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May 20th Show

Oil coats beach sand at the mouth of the Mississippi River, south of Venice, Louisiana. In our first hour, NPR's Elizabeth Shogren and Congresswoman Ileana Ros-Lehtinen (R-FL) talk about who's to blame for the oil spill, and who will pay. John Moore/Getty Images hide caption

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Oil coats beach sand at the mouth of the Mississippi River, south of Venice, Louisiana. In our first hour, NPR's Elizabeth Shogren and Congresswoman Ileana Ros-Lehtinen (R-FL) talk about who's to blame for the oil spill, and who will pay.

John Moore/Getty Images

Oil Spill Blame Game
Far more oil than originally feared might be gushing into the Gulf of Mexico — as much as 20 times more, according to an independent analysis. BP continues to insist that it's impossible to calculate the amount oil spewing from the broken rig.  As oil washes up along the Gulf shore and enters currents that could take it around Florida and up the east coast, investigators continue their search for answers about what happened and who is responsible.  NPR's Elizabeth Shogren and Congresswoman Ileana Ros-Lehtinen (R-FL) talk about what we know about the spill, who's to blame and who will pay.

Kill Shakespeare
If William Shakespeare were writing today, Conor McCreery believes he wouldn't be writing plays, he'd be making comic books.  In Kill Shakespeare, McCreery's latest graphic novel co-written with Anthony Del Col, he combines the Bard's greatest heroes and worst villains on a mission to track down — who else — the evil wizard William Shakespeare.  McCreery explains: "We bring all of Shakespeare's great story features alive — the action, drama, romance, lust, violence, double crossing — and even the cross-dressing."  Conor McCreery and Anthony Del Col talk about where the unexpected concept came from, and who they hope will read a comic book thriller about William Shakespeare.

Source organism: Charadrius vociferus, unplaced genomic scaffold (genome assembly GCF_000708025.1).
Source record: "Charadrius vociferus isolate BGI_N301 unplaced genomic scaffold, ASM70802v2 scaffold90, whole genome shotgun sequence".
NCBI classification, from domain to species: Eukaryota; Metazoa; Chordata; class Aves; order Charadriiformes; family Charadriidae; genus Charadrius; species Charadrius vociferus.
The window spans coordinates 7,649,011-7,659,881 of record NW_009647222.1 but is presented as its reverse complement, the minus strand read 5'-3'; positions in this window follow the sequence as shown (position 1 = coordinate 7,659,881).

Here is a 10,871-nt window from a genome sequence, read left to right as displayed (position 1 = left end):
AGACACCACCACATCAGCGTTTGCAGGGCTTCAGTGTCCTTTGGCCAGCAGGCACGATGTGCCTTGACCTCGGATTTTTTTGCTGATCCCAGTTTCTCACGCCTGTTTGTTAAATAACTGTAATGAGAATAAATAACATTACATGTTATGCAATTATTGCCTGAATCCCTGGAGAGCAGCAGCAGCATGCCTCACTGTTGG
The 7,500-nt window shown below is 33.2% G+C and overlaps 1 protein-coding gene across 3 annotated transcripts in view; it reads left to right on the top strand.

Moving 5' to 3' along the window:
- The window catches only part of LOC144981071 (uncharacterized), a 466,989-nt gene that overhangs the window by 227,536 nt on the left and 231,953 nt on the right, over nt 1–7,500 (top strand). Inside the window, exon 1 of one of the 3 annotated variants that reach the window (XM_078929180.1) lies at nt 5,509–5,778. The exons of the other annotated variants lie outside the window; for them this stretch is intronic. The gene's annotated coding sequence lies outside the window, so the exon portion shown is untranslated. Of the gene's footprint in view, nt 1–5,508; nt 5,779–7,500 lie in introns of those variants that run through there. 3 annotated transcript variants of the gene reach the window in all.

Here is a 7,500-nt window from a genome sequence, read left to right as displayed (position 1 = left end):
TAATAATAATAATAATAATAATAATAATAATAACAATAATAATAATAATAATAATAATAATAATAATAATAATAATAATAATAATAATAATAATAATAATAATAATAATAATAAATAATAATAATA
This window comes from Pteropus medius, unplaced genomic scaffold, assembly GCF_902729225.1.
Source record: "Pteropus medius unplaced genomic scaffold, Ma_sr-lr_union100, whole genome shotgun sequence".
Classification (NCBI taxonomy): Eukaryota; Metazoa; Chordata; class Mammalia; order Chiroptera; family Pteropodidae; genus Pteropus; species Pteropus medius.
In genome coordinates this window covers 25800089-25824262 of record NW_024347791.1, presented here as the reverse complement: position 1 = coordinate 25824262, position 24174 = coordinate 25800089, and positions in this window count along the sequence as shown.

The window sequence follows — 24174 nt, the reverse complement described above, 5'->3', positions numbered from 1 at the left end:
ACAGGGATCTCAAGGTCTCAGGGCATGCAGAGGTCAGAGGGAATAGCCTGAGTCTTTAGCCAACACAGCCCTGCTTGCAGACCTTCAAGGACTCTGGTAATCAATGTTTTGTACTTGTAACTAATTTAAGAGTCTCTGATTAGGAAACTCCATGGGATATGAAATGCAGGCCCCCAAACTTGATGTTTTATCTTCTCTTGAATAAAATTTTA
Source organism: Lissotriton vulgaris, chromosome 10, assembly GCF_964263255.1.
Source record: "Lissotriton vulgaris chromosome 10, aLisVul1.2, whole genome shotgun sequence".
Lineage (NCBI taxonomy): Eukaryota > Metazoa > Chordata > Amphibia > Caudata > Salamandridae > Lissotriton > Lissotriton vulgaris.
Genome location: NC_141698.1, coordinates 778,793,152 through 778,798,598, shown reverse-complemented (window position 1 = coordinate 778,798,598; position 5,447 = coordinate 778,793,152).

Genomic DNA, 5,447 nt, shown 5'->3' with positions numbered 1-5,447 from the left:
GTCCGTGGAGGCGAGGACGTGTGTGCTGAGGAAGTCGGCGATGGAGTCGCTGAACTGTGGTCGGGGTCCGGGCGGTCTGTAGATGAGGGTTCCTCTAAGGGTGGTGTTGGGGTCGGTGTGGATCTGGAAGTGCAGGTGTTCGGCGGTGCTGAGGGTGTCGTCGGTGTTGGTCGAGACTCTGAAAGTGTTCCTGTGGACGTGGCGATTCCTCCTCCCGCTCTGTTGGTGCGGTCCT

Madeline Albright on the Future of NATO
Twenty years after the Cold War, NATO is looking to redefine itself.  As the alliance continues to lead operations in Afghanistan, some in the United States argue that the organization contributes far too little to the war effort, while others view NATO as a strategic asset to counter the growing power of Russia and China.  Looking ahead to the next decade, NATO leaders commissioned a report written by a panel of experts led by chairperson Madeleine Albright,  former U.S. Secretary of State under President Clinton.  Secretary Albright examines the future of NATO, the war in Afghanistan and other global challenges facing the United States.

August Wilson's "Fences"
When the renowned playwright August Wilson died in 2005, he had spent decades chronicling the African-American experience for the American theater. The tragic drama "Fences" won Wilson his second Pulitzer Prize in 1987, and was the most commercially successful play in his groundbreaking "Pittsburgh Cycle"—a collection of ten plays portraying the struggles of black Americans across ten decades. Director Kenny Leon was a longtime friend and collaborator of Wilson's, and his Broadway revival of "Fences"—starring powerhouses Denzel Washington as the flawed and haunted Troy Maxson, and Viola Davis as his wife Rose—has already snared ten Tony nominations since opening last month. Kenny Leon talks about directing one of Wilson's most lauded plays, and maintaining the legacy of the groundbreaking playwright.

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